Unless an injury or some unlikely fall out of form takes place, Dak Prescott will remain the Dallas Cowboys starting quarterback through the rest of the 2016 NFL season while Tony Romo will serve as his backup.
Maybe the decision was made before Prescott’s performance against the Steelers, throwing for 319 yards and two touchdowns passes. It was his first 300-yard game, posting a 121.7 passer rating, his 7th game this season with a passer rating of 100 or higher. His numbers got a boost thanks to the incredible 83-yard run by Ezekiel Elliott off of a screen pass, but Prescott has been playing smart, patient and calm football all season long, completing 66.8% of his passes, averaging 8.35 yards per attempt and throwing just two interceptions to his 14 touchdown passes, resulting in a 106.2 passer rating.
Romo? He’ll be in uniform for the next game against the Baltimore Ravens, but he’ll be the backup. Rumors suggest the Cowboys have informed Romo that unless something changes, he’s the #2 guy on the depth chart, and that he took the news hard. However, Romo does seem happy to see Prescott do well, and this doesn’t look like a Brett Favre-Aaron Rodgers situation, where the two pretty openly hated each other. Romo is helping Prescott, but would obviously like to be back on the field as soon as possible.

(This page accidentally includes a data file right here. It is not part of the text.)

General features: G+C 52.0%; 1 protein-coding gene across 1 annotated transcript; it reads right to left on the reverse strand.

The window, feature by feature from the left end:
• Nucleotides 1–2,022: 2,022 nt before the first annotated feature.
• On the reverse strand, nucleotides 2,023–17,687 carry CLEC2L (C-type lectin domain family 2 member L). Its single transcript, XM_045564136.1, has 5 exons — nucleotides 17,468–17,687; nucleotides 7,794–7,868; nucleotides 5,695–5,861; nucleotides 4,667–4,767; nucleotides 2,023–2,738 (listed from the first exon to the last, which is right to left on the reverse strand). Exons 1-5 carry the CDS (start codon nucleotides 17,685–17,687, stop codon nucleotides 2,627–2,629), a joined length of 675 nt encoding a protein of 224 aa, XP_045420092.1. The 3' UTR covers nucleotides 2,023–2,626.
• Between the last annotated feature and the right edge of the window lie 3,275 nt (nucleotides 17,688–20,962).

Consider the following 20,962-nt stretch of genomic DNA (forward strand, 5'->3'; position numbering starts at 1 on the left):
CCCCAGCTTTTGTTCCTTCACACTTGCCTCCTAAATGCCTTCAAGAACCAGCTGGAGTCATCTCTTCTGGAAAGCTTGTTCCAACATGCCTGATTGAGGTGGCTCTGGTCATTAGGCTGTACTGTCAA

The Cowboys have their first 8-game winning streak since the 1977 season, when they opened the season 8-0. They ended up winning the Super Bowl that year, but many seem to think that this current team looks a lot like the Cowboys from 2007 that went 13-3 and lost in the first playoff game, or even the 2004 Steelers with a rookie Ben Roethlisberger. They had the best record in the regular season, like the Cowboys, but lost to the New England Patriots in the playoffs. I’m one of those who thinks that despite the win, the Cowboys aren’t the best team in the NFC, probably sitting behind the Seattle Seahawks in the power rankings.
And with that in mind, Romo is probably still the more reliable passer, especially when it comes to deep throws. Prescott has a strong arm, but not a very accurate one at this stage of his career when it comes to making deep throws. However, the Cowboys have built an offensive scheme that fits his strengths and hides his weaknesses perfectly, with a lot of receivers who can do a great job on short routes, while home run kind of guys in both Elliott and Dez Bryant. And the offensive line has been praised so many times it’s getting a little bit old, but just watching that unit walk all over the Steelers defense in the fourth quarter to open up lanes for Elliott once again demonstrated what it’s like being quarterback or running back for the Cowboys. It’s certainly a good thing.
This doesn’t seem like the same situation from last year in Denver. This isn’t Peyton Manning simply waiting for Brock Osweiler to show just a bit of weakness and pounce on the job. Prescott has his teeth sunk in the position, and the Cowboys are following him without a problem. Their defense isn’t carrying them, Prescott along with everything around him is. Maybe it’s a bit unlucky or unfair towards Romo, but he probably remembers how he became the Cowboys starting quarterback 10 years ago, and knows that it’s life in the NFL, nothing personal.